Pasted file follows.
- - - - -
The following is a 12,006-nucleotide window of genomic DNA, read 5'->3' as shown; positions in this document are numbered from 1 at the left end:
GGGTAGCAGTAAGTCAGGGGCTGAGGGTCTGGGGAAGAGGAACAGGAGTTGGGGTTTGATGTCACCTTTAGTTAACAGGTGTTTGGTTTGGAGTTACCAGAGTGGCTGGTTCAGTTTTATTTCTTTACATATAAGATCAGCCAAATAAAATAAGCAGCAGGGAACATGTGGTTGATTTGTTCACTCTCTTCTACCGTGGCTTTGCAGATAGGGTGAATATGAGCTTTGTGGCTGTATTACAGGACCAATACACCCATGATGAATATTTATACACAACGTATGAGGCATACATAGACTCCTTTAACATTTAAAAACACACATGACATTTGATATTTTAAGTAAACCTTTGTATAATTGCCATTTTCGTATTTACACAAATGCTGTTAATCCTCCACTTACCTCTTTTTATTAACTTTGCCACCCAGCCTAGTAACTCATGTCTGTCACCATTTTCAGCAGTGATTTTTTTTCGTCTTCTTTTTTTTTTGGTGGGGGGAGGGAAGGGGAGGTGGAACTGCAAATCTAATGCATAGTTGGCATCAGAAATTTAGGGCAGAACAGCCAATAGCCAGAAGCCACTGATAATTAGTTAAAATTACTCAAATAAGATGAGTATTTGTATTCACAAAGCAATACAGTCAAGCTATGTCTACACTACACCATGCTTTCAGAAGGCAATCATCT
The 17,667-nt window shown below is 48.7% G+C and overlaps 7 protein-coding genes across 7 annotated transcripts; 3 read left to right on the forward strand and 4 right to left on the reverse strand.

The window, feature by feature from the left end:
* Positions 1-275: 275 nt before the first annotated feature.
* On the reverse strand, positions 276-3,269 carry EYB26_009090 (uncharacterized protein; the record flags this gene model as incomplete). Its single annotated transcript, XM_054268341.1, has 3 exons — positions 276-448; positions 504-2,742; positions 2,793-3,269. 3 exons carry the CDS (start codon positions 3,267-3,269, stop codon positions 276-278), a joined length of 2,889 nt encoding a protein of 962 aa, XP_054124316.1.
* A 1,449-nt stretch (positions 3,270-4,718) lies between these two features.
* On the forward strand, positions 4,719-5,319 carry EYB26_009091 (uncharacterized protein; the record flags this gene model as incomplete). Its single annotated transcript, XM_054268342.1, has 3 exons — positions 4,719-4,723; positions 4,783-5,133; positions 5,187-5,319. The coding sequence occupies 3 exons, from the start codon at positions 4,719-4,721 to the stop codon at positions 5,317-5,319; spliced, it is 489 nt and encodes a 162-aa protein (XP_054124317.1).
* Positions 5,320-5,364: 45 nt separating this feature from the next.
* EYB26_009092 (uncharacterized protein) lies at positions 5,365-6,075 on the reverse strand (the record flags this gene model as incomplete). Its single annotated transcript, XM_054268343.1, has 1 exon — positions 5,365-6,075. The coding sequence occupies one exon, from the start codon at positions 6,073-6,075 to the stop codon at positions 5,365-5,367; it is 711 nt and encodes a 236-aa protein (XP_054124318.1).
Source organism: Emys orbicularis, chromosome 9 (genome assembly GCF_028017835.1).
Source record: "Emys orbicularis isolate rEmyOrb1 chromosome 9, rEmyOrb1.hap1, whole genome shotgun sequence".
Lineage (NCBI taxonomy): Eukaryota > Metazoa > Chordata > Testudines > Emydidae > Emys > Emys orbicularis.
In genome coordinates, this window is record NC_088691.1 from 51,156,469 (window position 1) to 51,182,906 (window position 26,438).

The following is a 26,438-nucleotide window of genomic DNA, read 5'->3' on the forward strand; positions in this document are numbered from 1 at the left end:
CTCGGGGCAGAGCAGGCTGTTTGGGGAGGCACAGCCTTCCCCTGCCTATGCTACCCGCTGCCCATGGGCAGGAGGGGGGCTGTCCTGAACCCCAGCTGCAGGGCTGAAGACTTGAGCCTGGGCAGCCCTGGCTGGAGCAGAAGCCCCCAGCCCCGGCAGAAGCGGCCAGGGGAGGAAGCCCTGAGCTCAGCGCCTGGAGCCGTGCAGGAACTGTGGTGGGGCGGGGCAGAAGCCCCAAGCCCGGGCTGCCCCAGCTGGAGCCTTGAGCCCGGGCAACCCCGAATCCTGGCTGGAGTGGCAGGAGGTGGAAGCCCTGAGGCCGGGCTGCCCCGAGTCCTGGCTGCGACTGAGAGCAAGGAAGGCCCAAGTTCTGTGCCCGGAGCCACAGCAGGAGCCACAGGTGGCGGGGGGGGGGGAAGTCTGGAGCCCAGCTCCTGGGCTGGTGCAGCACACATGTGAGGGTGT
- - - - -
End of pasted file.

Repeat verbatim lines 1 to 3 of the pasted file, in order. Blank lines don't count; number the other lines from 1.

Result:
The following is a 12,006-nucleotide window of genomic DNA, read 5'->3' as shown; positions in this document are numbered from 1 at the left end:
GGGTAGCAGTAAGTCAGGGGCTGAGGGTCTGGGGAAGAGGAACAGGAGTTGGGGTTTGATGTCACCTTTAGTTAACAGGTGTTTGGTTTGGAGTTACCAGAGTGGCTGGTTCAGTTTTATTTCTTTACATATAAGATCAGCCAAATAAAATAAGCAGCAGGGAACATGTGGTTGATTTGTTCACTCTCTTCTACCGTGGCTTTGCAGATAGGGTGAATATGAGCTTTGTGGCTGTATTACAGGACCAATACACCCATGATGAATATTTATACACAACGTATGAGGCATACATAGACTCCTTTAACATTTAAAAACACACATGACATTTGATATTTTAAGTAAACCTTTGTATAATTGCCATTTTCGTATTTACACAAATGCTGTTAATCCTCCACTTACCTCTTTTTATTAACTTTGCCACCCAGCCTAGTAACTCATGTCTGTCACCATTTTCAGCAGTGATTTTTTTTCGTCTTCTTTTTTTTTTGGTGGGGGGAGGGAAGGGGAGGTGGAACTGCAAATCTAATGCATAGTTGGCATCAGAAATTTAGGGCAGAACAGCCAATAGCCAGAAGCCACTGATAATTAGTTAAAATTACTCAAATAAGATGAGTATTTGTATTCACAAAGCAATACAGTCAAGCTATGTCTACACTACACCATGCTTTCAGAAGGCAATCATCT
The 17,667-nt window shown below is 48.7% G+C and overlaps 7 protein-coding genes across 7 annotated transcripts; 3 read left to right on the forward strand and 4 right to left on the reverse strand.